This election looks like “going to the wire” between the brothers Miliband
responders, targeted toward Labour party members and members of trade
unions – 2 of the 3 electoral colleges involved in selecting the next leader of the
Labour Party. We will present our findings among the colleges over the
following pages, but first a brief reminder of the election timetable and electoral
Leadership Election Timetable
Monday 24th May: Opening of PLP (Labour MP) nominations
Wednesday 9 June: Close of PLP nominations.
Thursday 10 June: Deadline of acceptance of nomination by nominated
candidates. “Supporting nominations” open. Member of the European
Parliament and affiliated organisation may cast a supporting nomination for each
of the positions of Leader and Deputy Leader. These supporting nominations
indicate the strength of support for the candidates across all stakeholder groups
of the party
Monday 16th August – Wednesday 22nd September: Balloting takes place.
Wednesday 8th September: Freeze date for new members to join.
Saturday 25th September: Announcement of ballot result.
One Third – MPs and MEPs;
One Third – Individual party members;
One Third – Affiliated organisations (Unions and affiliated organisatios)
The vote, provided there are more than two candidates, will be a transferable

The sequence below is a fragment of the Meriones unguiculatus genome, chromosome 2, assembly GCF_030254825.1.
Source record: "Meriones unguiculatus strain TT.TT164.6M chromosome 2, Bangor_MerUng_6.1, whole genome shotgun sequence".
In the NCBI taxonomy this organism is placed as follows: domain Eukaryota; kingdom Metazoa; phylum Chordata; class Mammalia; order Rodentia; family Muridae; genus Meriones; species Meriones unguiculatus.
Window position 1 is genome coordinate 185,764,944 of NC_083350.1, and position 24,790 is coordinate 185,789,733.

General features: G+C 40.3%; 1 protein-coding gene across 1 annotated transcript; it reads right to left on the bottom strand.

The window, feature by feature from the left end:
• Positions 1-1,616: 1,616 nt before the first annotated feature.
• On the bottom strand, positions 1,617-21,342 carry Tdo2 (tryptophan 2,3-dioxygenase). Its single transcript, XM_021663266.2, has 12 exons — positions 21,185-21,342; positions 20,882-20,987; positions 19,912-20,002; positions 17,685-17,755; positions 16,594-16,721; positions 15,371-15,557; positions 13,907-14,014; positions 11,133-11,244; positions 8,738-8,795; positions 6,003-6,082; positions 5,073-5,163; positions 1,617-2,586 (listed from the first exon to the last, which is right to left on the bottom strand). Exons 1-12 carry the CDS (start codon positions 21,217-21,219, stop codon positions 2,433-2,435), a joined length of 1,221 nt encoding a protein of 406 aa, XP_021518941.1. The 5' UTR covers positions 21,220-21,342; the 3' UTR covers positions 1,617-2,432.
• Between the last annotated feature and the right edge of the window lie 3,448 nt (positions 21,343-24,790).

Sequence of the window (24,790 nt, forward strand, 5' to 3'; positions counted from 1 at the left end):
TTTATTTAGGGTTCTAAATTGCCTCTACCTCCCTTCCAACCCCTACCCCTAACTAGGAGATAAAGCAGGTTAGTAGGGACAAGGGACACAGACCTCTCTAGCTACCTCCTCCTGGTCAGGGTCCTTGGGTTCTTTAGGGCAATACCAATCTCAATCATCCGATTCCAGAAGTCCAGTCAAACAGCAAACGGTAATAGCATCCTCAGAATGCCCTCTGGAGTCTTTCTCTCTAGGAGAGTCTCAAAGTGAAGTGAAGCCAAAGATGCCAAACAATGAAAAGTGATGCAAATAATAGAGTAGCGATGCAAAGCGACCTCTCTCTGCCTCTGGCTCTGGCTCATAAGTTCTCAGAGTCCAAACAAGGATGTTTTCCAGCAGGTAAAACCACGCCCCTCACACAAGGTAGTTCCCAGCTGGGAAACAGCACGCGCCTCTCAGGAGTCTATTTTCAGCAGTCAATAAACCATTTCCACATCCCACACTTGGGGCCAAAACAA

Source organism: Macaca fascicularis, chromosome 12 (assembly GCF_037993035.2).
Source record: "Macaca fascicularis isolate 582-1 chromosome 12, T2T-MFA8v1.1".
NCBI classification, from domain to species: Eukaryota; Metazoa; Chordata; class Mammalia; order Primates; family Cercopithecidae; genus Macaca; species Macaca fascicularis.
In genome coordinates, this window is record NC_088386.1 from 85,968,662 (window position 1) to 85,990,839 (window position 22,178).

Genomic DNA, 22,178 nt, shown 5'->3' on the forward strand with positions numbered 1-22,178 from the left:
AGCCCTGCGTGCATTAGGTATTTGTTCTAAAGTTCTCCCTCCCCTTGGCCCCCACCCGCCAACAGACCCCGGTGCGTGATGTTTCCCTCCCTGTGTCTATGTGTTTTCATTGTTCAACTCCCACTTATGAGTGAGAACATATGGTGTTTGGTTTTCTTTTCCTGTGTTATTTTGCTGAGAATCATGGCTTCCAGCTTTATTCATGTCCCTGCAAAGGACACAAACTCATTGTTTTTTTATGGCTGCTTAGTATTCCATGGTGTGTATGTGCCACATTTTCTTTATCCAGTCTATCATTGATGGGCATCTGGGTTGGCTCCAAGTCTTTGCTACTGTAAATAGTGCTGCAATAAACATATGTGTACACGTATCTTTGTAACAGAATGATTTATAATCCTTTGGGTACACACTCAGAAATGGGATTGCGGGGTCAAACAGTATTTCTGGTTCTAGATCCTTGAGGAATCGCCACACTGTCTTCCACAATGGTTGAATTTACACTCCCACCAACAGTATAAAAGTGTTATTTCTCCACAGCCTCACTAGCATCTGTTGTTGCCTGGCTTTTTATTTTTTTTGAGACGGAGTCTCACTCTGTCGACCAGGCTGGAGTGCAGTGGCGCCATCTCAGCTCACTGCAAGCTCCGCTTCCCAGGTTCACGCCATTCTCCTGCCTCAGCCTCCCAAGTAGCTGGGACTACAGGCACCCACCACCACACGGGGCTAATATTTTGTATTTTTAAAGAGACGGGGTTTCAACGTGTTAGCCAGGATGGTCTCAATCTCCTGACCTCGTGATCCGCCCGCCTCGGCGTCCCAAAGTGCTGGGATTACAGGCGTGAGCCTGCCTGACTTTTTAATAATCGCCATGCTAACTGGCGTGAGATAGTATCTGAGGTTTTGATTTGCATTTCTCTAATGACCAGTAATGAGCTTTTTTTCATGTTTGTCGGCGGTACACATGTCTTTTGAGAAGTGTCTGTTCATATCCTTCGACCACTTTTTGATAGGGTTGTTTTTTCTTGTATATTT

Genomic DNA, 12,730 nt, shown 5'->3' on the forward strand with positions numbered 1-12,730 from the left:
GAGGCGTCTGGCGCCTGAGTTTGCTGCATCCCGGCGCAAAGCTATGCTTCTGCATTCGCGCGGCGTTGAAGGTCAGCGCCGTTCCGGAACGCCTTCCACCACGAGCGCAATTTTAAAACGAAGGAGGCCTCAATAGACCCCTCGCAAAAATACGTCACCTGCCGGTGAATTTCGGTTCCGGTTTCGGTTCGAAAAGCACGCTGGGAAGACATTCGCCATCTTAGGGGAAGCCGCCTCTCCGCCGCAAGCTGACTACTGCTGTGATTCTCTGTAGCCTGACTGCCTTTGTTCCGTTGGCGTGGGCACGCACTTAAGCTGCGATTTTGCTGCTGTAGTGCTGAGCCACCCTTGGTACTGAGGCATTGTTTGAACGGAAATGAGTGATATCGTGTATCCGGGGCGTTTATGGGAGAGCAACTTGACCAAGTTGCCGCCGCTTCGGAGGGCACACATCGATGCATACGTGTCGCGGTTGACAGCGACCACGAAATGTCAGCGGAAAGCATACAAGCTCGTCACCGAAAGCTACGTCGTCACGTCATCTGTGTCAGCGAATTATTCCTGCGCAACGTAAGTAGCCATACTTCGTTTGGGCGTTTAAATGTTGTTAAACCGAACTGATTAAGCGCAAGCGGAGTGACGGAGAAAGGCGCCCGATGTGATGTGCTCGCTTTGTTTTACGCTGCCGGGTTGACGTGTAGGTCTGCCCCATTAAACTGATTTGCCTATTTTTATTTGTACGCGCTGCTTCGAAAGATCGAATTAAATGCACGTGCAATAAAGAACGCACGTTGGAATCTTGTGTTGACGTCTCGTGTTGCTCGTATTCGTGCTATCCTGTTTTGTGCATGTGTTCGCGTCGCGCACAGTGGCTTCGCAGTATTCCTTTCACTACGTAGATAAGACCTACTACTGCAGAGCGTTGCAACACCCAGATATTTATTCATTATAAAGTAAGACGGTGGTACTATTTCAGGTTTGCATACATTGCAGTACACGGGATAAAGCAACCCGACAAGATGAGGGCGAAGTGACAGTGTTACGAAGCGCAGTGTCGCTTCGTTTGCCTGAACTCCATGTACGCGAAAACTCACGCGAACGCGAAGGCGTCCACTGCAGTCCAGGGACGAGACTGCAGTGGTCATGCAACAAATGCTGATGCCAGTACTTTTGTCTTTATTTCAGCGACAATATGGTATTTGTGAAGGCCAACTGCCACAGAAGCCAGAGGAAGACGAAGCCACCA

eliminating ballot. Voters will mark the candidates 1,2, 3 etc. Each round will be
published as 100%, with votes not cast or transferred being eliminated from the
Thus far in the campaign (at 4pm May 27th 2010), 157 of 258 (we assume David
Miliband is intending to support himself) Labour MPs to our knowledge have
declared their support for a candidate.
There are around 100 MPs who have not yet declared their support for a candidate. If the remaining MPs support candidates in the proportion the declared MPs have, final nominations figures would be as follows;
Given the top 2 nominated candidates seem keen to collect as many supporters
above the 33 minimum as possible (we estimate the Miliband brothers have
already locked up 107 MPs and continue to add) it looks unlikely to us that
McDonnell and Abbott will be able to get to the magic 33 number.
If there is any “lending” of supporters to enable as big a ballot as possible, we
would imagine that Andy Burnham would be the logical subject, as he would be
only 7 nominations short of inclusion based on the above estimate.
Support for those likely on the ballot?
We’ve removed McDonnell and Abbott in the chart below.
We do not know MP’s second/third preferences and so have not reallocated the excluded MP’s supporters.
Diane Abbott is more popular than Ed Balls or Andy Burnham among both
Labour voters and Labour members. David Miliband is more popular than Ed
Miliband among Labour voters, but Ed is more popular where it counts – among